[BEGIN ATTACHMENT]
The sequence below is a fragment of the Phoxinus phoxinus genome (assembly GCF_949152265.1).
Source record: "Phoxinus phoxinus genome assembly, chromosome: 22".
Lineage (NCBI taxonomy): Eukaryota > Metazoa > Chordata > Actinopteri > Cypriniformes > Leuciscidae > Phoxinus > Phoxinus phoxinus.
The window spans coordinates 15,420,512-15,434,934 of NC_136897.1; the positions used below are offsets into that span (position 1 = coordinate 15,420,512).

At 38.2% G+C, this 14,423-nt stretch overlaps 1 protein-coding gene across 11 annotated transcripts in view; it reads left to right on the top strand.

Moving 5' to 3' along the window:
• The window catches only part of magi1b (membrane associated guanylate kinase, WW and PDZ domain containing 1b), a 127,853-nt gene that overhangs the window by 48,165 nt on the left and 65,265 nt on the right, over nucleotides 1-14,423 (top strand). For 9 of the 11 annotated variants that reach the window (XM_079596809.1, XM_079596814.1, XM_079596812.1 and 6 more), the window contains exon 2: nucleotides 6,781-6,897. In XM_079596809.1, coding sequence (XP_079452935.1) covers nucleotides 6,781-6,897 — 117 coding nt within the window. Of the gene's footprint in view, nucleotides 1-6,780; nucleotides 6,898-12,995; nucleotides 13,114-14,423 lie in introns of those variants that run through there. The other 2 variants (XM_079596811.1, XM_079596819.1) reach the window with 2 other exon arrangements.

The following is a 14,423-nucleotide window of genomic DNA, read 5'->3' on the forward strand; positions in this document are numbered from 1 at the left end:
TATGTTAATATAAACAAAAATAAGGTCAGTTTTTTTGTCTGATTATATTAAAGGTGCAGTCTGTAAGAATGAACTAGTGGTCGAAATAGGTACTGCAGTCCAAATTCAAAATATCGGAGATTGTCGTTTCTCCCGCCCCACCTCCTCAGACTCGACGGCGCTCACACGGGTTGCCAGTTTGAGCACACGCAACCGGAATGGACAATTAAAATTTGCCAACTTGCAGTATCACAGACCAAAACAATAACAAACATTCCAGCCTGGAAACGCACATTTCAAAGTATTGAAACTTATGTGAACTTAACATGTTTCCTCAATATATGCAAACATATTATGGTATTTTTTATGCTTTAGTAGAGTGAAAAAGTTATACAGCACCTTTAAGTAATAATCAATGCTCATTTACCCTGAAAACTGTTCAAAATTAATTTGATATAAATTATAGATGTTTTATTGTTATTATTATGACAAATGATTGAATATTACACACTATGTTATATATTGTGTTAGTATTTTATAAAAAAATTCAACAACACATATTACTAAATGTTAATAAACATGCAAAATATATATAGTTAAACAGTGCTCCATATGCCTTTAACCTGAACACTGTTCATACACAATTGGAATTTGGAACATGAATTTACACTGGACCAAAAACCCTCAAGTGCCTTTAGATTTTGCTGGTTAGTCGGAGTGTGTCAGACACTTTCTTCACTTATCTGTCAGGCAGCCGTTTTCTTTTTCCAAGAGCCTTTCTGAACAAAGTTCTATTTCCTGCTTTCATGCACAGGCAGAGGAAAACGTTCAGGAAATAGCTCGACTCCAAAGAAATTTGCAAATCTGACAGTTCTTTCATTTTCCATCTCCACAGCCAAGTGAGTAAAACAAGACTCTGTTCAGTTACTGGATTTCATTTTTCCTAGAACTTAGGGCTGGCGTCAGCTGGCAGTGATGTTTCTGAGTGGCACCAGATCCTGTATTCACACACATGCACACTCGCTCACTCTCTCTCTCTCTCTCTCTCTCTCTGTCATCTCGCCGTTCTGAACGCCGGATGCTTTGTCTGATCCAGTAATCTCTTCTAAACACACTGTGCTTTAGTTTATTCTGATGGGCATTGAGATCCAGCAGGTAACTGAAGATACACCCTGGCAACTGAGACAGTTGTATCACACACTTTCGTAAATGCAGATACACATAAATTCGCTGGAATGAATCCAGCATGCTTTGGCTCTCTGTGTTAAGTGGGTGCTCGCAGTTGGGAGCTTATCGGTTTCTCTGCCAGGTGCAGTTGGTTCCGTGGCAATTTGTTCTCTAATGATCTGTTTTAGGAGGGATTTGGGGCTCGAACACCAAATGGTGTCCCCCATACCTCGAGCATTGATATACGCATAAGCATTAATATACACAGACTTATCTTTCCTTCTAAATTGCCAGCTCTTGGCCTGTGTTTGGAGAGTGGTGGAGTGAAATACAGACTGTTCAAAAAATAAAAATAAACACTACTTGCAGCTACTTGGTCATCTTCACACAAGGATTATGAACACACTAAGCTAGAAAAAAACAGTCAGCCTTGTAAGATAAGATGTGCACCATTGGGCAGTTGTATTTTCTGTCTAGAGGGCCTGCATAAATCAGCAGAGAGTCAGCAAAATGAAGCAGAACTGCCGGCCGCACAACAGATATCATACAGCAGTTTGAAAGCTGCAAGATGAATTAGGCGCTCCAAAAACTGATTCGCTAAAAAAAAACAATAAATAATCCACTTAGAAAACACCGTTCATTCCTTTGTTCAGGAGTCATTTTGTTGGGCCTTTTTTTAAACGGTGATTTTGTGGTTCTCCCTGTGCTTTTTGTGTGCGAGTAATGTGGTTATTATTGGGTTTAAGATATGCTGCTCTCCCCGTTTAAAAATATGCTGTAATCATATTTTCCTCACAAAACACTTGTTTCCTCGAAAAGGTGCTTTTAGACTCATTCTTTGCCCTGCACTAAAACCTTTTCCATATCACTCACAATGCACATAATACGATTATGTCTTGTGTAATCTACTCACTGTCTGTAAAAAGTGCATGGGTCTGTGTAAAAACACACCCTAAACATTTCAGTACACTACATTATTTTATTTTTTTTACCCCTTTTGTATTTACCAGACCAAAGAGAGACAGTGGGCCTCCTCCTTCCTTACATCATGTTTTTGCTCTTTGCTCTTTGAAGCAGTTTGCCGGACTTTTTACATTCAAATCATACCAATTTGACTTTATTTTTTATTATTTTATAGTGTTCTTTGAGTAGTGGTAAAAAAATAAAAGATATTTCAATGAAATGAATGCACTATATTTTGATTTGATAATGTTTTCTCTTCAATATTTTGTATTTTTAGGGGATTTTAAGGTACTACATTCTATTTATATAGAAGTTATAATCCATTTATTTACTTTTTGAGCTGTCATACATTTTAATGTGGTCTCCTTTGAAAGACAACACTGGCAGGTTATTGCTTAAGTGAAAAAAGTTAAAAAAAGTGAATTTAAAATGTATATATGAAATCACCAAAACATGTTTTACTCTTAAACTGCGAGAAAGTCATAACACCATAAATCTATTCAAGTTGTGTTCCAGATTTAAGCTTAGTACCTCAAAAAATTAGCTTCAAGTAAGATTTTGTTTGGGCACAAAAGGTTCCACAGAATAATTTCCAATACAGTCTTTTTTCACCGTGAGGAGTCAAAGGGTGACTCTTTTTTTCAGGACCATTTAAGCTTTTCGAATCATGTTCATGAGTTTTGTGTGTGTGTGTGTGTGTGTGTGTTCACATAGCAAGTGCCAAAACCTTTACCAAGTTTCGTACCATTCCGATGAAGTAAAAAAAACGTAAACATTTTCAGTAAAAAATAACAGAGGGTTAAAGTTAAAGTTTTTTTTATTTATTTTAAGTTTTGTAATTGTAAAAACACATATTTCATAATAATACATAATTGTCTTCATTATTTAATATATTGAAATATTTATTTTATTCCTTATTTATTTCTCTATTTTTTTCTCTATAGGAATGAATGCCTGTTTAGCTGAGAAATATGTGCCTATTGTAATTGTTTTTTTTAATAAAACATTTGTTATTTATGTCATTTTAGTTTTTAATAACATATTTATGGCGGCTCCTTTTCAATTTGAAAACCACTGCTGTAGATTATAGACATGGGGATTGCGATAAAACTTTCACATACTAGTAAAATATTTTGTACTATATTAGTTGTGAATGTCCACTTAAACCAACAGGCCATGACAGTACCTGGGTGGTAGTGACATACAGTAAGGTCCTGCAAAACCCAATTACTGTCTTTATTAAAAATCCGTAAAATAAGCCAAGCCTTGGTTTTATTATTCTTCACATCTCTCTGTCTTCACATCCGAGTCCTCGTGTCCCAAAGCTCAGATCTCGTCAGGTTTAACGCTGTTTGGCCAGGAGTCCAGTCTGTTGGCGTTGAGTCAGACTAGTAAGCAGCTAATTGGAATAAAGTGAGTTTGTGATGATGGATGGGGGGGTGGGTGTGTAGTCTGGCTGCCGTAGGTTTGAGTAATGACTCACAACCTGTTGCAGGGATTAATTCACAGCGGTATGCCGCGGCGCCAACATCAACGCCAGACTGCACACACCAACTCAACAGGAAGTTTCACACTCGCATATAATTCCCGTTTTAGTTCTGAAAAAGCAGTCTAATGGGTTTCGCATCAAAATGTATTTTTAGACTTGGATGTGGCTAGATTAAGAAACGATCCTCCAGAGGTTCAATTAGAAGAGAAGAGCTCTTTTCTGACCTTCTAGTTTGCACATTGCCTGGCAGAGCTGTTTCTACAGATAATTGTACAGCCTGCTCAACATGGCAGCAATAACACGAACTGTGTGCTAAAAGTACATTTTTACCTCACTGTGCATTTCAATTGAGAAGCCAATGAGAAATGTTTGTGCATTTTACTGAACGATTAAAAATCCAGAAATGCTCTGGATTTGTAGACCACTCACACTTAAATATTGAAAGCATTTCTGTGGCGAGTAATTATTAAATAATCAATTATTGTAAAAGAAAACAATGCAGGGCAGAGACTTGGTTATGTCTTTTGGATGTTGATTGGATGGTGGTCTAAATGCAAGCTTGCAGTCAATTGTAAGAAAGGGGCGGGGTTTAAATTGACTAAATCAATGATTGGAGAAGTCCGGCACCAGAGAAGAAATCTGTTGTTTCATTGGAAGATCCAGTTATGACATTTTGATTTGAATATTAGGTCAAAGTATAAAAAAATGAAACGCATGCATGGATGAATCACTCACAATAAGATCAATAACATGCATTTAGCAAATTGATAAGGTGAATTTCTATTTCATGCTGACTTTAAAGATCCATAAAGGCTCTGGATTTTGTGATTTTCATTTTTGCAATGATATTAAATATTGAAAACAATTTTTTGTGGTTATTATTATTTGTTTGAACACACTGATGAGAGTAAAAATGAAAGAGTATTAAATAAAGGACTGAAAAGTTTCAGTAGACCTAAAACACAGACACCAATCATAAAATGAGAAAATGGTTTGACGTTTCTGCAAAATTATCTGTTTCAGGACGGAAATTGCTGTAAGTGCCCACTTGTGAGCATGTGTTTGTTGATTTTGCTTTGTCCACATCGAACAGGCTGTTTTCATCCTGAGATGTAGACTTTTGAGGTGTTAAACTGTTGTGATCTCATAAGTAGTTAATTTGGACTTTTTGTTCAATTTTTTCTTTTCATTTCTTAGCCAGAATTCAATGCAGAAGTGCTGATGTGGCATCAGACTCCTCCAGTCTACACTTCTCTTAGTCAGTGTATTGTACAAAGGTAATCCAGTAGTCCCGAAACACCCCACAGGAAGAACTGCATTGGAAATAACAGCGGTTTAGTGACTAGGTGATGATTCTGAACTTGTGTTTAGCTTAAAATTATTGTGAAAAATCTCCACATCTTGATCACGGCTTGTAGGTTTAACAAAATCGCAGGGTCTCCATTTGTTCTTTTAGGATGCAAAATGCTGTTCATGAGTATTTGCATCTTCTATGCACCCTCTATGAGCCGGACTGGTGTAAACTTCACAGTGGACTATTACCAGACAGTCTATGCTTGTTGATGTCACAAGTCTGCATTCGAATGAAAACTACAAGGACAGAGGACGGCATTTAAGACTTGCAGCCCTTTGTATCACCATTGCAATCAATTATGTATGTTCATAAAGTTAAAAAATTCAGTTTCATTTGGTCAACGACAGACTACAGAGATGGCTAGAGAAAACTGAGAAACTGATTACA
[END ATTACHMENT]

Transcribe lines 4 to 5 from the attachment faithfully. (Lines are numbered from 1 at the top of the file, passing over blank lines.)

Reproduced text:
The window spans coordinates 15,420,512-15,434,934 of NC_136897.1; the positions used below are offsets into that span (position 1 = coordinate 15,420,512).

At 38.2% G+C, this 14,423-nt stretch overlaps 1 protein-coding gene across 11 annotated transcripts in view; it reads left to right on the top strand.